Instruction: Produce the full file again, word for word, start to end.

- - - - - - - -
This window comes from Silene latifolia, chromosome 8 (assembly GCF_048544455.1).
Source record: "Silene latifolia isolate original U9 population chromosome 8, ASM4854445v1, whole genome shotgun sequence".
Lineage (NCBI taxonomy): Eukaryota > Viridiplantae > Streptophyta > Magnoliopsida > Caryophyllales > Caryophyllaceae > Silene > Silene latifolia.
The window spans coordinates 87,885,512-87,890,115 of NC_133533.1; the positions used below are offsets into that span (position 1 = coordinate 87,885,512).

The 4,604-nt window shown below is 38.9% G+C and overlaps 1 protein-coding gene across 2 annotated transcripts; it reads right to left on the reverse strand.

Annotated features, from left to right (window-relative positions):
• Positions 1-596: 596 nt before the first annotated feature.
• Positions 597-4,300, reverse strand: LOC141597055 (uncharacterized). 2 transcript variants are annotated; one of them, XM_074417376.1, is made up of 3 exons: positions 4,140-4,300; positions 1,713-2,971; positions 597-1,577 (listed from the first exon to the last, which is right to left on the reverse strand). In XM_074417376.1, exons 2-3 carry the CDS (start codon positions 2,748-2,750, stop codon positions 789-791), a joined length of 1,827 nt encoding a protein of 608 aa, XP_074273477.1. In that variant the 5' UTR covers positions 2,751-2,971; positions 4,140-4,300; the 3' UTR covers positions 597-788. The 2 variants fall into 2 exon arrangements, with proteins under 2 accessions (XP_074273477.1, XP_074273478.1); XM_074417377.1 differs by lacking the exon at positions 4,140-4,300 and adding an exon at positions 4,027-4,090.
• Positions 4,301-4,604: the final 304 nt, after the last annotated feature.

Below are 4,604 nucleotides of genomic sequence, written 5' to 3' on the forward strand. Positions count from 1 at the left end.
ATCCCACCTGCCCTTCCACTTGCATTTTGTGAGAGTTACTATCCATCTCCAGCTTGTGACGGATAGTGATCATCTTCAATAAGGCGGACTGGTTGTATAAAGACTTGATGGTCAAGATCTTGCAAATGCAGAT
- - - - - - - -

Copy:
This window comes from Silene latifolia, chromosome 8 (assembly GCF_048544455.1).
Source record: "Silene latifolia isolate original U9 population chromosome 8, ASM4854445v1, whole genome shotgun sequence".
Lineage (NCBI taxonomy): Eukaryota > Viridiplantae > Streptophyta > Magnoliopsida > Caryophyllales > Caryophyllaceae > Silene > Silene latifolia.
The window spans coordinates 87,885,512-87,890,115 of NC_133533.1; the positions used below are offsets into that span (position 1 = coordinate 87,885,512).

The 4,604-nt window shown below is 38.9% G+C and overlaps 1 protein-coding gene across 2 annotated transcripts; it reads right to left on the reverse strand.

Annotated features, from left to right (window-relative positions):
• Positions 1-596: 596 nt before the first annotated feature.
• Positions 597-4,300, reverse strand: LOC141597055 (uncharacterized). 2 transcript variants are annotated; one of them, XM_074417376.1, is made up of 3 exons: positions 4,140-4,300; positions 1,713-2,971; positions 597-1,577 (listed from the first exon to the last, which is right to left on the reverse strand). In XM_074417376.1, exons 2-3 carry the CDS (start codon positions 2,748-2,750, stop codon positions 789-791), a joined length of 1,827 nt encoding a protein of 608 aa, XP_074273477.1. In that variant the 5' UTR covers positions 2,751-2,971; positions 4,140-4,300; the 3' UTR covers positions 597-788. The 2 variants fall into 2 exon arrangements, with proteins under 2 accessions (XP_074273477.1, XP_074273478.1); XM_074417377.1 differs by lacking the exon at positions 4,140-4,300 and adding an exon at positions 4,027-4,090.
• Positions 4,301-4,604: the final 304 nt, after the last annotated feature.

Below are 4,604 nucleotides of genomic sequence, written 5' to 3' on the forward strand. Positions count from 1 at the left end.
ATCCCACCTGCCCTTCCACTTGCATTTTGTGAGAGTTACTATCCATCTCCAGCTTGTGACGGATAGTGATCATCTTCAATAAGGCGGACTGGTTGTATAAAGACTTGATGGTCAAGATCTTGCAAATGCAGAT